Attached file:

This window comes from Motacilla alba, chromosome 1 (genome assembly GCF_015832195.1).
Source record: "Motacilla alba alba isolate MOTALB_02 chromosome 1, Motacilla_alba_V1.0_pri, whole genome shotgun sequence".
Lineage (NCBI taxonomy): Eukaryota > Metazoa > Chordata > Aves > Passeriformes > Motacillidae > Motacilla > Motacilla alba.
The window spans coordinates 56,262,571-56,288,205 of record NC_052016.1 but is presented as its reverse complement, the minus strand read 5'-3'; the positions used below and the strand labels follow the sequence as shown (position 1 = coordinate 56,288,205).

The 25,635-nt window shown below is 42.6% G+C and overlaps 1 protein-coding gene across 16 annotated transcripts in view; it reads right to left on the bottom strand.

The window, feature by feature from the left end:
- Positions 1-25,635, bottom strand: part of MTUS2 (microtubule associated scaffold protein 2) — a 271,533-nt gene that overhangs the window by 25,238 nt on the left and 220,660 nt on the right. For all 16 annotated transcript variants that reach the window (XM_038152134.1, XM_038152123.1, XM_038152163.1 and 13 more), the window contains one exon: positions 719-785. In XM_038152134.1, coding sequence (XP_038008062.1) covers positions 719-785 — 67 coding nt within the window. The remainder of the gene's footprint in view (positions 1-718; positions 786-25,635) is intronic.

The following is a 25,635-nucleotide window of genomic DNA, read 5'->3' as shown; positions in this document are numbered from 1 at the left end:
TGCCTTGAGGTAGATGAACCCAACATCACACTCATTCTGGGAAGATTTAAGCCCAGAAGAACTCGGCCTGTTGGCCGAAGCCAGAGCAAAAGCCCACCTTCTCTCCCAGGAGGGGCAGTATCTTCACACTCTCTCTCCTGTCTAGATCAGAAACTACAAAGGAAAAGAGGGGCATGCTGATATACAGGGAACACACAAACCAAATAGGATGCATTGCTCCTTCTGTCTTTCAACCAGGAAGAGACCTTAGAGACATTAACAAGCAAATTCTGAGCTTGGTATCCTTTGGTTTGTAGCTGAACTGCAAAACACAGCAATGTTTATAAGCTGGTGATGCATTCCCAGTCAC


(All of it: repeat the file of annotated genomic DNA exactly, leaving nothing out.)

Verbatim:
This window comes from Motacilla alba, chromosome 1 (genome assembly GCF_015832195.1).
Source record: "Motacilla alba alba isolate MOTALB_02 chromosome 1, Motacilla_alba_V1.0_pri, whole genome shotgun sequence".
Lineage (NCBI taxonomy): Eukaryota > Metazoa > Chordata > Aves > Passeriformes > Motacillidae > Motacilla > Motacilla alba.
The window spans coordinates 56,262,571-56,288,205 of record NC_052016.1 but is presented as its reverse complement, the minus strand read 5'-3'; the positions used below and the strand labels follow the sequence as shown (position 1 = coordinate 56,288,205).

The 25,635-nt window shown below is 42.6% G+C and overlaps 1 protein-coding gene across 16 annotated transcripts in view; it reads right to left on the bottom strand.

The window, feature by feature from the left end:
- Positions 1-25,635, bottom strand: part of MTUS2 (microtubule associated scaffold protein 2) — a 271,533-nt gene that overhangs the window by 25,238 nt on the left and 220,660 nt on the right. For all 16 annotated transcript variants that reach the window (XM_038152134.1, XM_038152123.1, XM_038152163.1 and 13 more), the window contains one exon: positions 719-785. In XM_038152134.1, coding sequence (XP_038008062.1) covers positions 719-785 — 67 coding nt within the window. The remainder of the gene's footprint in view (positions 1-718; positions 786-25,635) is intronic.

The following is a 25,635-nucleotide window of genomic DNA, read 5'->3' as shown; positions in this document are numbered from 1 at the left end:
TGCCTTGAGGTAGATGAACCCAACATCACACTCATTCTGGGAAGATTTAAGCCCAGAAGAACTCGGCCTGTTGGCCGAAGCCAGAGCAAAAGCCCACCTTCTCTCCCAGGAGGGGCAGTATCTTCACACTCTCTCTCCTGTCTAGATCAGAAACTACAAAGGAAAAGAGGGGCATGCTGATATACAGGGAACACACAAACCAAATAGGATGCATTGCTCCTTCTGTCTTTCAACCAGGAAGAGACCTTAGAGACATTAACAAGCAAATTCTGAGCTTGGTATCCTTTGGTTTGTAGCTGAACTGCAAAACACAGCAATGTTTATAAGCTGGTGATGCATTCCCAGTCAC